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Some of the Oldest War Vehicles Still in Use Today

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Some of the Oldest War Vehicles Still in Use Today
Source: Pinterest

Some of the Oldest War Vehicles Still in Use Today

Source: Pinterest

Military spending takes a large percentage of the annual budget in many countries, and it is essential to advance wartime technology. 
However, some countries can’t afford to spend so much on military technology. Sometimes, this means they must use relatively antiquated vehicles, some dating back to the Cold War and World War II.
Below are some of the oldest war vehicles that are still in pristine condition even today. 

Sikorsky Black Hawk

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The Black Hawk is a multipurpose helicopter that has been in service since 1979. It is a medium-lift helicopter manned by four, typically a pilot, co-pilot, and crew chief.
It can carry 11 troops or six stretcher patients plus medical attendants and has a top speed of 222 mph, making it one of the world’s fastest helicopters. 

Type 209

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This diesel-electric attack submarine was created exclusively for sale to other countries. 
Specifications vary due to the adaptable nature of the Type 209, but it requires about 40 people to pilot and has a submerged displacement of 1,200 tons. It can dive as deep as 500 meters and has a range of about 430 miles when submerged.

Victor Class

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The Victor Class is a submarine still operational in Russia, where it was initially commissioned in 1967. It is one of the earliest nuclear-powered attack submarines, the Soviets’ answer to the U.S. Sturgeon Class sub. It can be recognized by its teardrop-shaped hull and the large sonar pod on its stern plane.

Boeing CH-47 Chinook

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It is one of the most popular helicopters in history. It has dual rotors and a bulbous profile but also boasts versatility as a medium to heavy-lift vehicle.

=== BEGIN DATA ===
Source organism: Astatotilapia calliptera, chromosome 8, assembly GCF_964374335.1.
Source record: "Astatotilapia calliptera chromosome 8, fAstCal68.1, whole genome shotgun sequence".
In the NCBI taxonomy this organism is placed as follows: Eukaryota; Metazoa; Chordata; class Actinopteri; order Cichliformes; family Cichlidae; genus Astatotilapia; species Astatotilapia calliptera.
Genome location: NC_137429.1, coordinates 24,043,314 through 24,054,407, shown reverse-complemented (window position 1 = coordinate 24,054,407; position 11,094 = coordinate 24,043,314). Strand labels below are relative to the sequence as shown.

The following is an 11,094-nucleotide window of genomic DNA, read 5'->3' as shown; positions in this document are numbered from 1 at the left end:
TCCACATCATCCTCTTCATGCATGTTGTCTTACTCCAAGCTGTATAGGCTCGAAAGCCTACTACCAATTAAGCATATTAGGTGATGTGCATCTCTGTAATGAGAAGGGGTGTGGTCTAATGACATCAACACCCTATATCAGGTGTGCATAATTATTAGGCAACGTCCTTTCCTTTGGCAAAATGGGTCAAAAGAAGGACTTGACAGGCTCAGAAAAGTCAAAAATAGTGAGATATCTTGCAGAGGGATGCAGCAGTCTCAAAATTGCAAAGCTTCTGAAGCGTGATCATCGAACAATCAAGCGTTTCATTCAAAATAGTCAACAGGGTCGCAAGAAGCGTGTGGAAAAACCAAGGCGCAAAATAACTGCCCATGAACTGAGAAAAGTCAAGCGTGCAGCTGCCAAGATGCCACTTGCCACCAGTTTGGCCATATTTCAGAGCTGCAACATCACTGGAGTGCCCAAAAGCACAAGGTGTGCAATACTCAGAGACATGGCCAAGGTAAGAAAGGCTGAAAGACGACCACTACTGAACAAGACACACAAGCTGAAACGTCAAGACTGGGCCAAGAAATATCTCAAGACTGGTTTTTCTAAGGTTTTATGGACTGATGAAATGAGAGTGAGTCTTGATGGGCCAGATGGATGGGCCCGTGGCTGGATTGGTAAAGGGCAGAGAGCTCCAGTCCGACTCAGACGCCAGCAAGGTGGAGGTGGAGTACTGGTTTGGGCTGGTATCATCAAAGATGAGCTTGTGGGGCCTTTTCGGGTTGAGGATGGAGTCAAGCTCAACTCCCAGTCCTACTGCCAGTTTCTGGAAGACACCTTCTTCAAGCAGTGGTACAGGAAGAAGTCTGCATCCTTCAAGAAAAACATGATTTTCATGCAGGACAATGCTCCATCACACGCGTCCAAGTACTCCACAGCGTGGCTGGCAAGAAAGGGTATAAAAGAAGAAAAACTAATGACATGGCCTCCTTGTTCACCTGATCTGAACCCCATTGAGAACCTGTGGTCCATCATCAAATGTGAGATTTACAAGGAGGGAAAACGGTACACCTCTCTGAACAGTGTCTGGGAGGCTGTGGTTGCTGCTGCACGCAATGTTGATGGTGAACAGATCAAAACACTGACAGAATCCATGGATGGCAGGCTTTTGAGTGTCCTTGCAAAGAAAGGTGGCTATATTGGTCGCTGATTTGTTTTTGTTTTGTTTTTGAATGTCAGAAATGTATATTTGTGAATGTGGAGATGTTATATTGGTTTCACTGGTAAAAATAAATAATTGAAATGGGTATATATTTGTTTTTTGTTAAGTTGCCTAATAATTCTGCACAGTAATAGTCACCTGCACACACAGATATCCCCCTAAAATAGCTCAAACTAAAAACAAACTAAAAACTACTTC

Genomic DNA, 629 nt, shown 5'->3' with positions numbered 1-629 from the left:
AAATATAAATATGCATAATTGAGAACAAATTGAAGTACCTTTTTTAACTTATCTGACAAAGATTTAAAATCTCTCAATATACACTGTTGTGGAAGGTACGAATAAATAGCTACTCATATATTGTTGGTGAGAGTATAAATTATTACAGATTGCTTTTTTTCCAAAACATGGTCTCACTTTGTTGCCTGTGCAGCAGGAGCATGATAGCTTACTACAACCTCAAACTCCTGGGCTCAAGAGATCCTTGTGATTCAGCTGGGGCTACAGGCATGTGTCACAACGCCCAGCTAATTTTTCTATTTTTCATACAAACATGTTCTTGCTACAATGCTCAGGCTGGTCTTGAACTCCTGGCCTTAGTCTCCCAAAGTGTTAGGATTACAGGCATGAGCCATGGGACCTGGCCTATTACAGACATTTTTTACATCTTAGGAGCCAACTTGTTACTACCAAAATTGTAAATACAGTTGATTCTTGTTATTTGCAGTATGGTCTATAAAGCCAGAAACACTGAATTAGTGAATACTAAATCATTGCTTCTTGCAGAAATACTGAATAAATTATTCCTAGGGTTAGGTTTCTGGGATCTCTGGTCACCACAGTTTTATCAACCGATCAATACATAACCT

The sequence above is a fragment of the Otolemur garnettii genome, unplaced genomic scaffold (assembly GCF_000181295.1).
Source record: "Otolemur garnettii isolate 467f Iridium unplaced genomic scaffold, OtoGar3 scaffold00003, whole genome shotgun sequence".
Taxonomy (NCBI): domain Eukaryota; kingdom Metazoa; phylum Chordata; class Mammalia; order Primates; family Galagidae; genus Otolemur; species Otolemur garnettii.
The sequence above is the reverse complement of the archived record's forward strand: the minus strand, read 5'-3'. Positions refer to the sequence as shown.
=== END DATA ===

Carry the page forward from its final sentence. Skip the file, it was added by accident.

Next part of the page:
Consistent updates have ensured that the design will remain functional until 2060, and the latest update boasts advanced features, including a digital cockpit management system, autopilot functionality, a digital flight control system with hover and landing assists, and advanced cargo capabilities. 

Lockheed C-130 Hercules

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It is a tried-and-true design that hasn’t required replacing since it entered military service in 1956. The C-130 Hercules can transport large payloads from runways high in altitude and poorly surfaced.  
It has four Rolls-Royce turboprop engines and will fly at a top speed of 417 miles per hour at an altitude of 22,000 feet.

Tupolev TU-95

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Many call the bomber a carbon copy prototype of the Boeing B-29 Superfortress. The Tupolev TU-95, which entered service in 1956, was Russia’s reply to the B-52. It is capable of carrying a nuclear payload. They were briefly grounded in 2015 after two accidents.

Boeing B-52 Stratofortress

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The B-52 is unique and has impressive specifications. It is so large that it requires a fantastic set of skills and specially designed landing gear to attempt a takeoff and landing.
It has eight Pratt and Whitney turbofan engines, a 185-foot wingspan, a maximum speed of 650 miles per hour, and a range of 8,800 miles. The B-52 is expected to remain in service until well after 2040.

Mikoyan-Gurevich MiG-17

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The Mikoyan-Gurevich MiG-17 has served in more than 20 military forces since it was first produced in 1951.
It is an update of the MiG-15 and is more agile, with an extended fuselage and more acutely angled wings. It boasts three cannons and 16 rockets and can reach up to 711 miles per hour.

M47 Patton

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The M47 Patton unit started service in 1950. Its name is a nod to the legendary General George S. Patton, who died five years before the commissioning. The unit boasts four-inch armor plating and a twin-turbo V12 engine that produces 810 horsepower.
For arms, it has a 90-millimeter cannon and dual 30 and 50-caliber machine guns with anti-aircraft capabilities. A modernized version of it is currently operational with the Iranian army.

T-54/T-55

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The T-54 prototype was created in 1946, immediately after the Second World War, and entered production in 1947. This tank and its sibling, the modified T-55, are some of the most famous tanks in history. 
The T-54 has a 100-millimeter main cannon, a 7.62-millimeter turret-mounted machine gun, and a 520-horsepower V12 engine. 

M3 Stuart

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Many admire this machine for its reliability, speed, and robust build. It boasts about 1 1/2 inches thick armor, up to four machine guns, and the primary 37-millimeter anti-tank rifle.
It has been in service since 1941 and is still operational as a training vehicle with the Paraguay military. 

T-34

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The T-34 was developed in the late 1930s. It combined mobility with a rugged build and firepower.
Its original features included a powerful 7.62-millimeter main gun, wide tracks, and sloped armor that effectively deflected enemy shells. The T-34 remains a valuable asset to the armies of North Korea, Laos, Vietnam, Yemen, and Guinea, to name a few.